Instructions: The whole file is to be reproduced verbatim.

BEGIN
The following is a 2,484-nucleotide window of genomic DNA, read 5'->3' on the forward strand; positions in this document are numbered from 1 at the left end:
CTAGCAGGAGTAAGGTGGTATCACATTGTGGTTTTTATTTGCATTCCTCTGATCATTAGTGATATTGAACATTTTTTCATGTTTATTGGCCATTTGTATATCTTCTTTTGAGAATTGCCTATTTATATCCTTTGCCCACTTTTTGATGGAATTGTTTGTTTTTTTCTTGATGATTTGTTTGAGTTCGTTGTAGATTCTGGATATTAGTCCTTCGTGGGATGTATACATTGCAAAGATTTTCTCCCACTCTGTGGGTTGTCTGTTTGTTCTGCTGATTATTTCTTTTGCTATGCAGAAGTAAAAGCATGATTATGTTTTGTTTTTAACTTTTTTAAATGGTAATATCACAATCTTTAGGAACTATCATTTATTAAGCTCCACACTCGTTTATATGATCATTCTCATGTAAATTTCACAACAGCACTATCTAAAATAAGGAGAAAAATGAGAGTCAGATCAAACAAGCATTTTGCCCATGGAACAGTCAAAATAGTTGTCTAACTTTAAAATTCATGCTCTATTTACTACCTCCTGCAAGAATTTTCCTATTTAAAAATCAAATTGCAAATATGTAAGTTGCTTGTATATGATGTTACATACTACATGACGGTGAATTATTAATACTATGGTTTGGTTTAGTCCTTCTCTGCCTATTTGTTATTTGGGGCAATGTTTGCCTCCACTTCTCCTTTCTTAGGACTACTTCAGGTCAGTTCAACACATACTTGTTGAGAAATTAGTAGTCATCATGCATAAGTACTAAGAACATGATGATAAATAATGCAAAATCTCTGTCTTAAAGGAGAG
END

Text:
The following is a 2,484-nucleotide window of genomic DNA, read 5'->3' on the forward strand; positions in this document are numbered from 1 at the left end:
CTAGCAGGAGTAAGGTGGTATCACATTGTGGTTTTTATTTGCATTCCTCTGATCATTAGTGATATTGAACATTTTTTCATGTTTATTGGCCATTTGTATATCTTCTTTTGAGAATTGCCTATTTATATCCTTTGCCCACTTTTTGATGGAATTGTTTGTTTTTTTCTTGATGATTTGTTTGAGTTCGTTGTAGATTCTGGATATTAGTCCTTCGTGGGATGTATACATTGCAAAGATTTTCTCCCACTCTGTGGGTTGTCTGTTTGTTCTGCTGATTATTTCTTTTGCTATGCAGAAGTAAAAGCATGATTATGTTTTGTTTTTAACTTTTTTAAATGGTAATATCACAATCTTTAGGAACTATCATTTATTAAGCTCCACACTCGTTTATATGATCATTCTCATGTAAATTTCACAACAGCACTATCTAAAATAAGGAGAAAAATGAGAGTCAGATCAAACAAGCATTTTGCCCATGGAACAGTCAAAATAGTTGTCTAACTTTAAAATTCATGCTCTATTTACTACCTCCTGCAAGAATTTTCCTATTTAAAAATCAAATTGCAAATATGTAAGTTGCTTGTATATGATGTTACATACTACATGACGGTGAATTATTAATACTATGGTTTGGTTTAGTCCTTCTCTGCCTATTTGTTATTTGGGGCAATGTTTGCCTCCACTTCTCCTTTCTTAGGACTACTTCAGGTCAGTTCAACACATACTTGTTGAGAAATTAGTAGTCATCATGCATAAGTACTAAGAACATGATGATAAATAATGCAAAATCTCTGTCTTAAAGGAGAG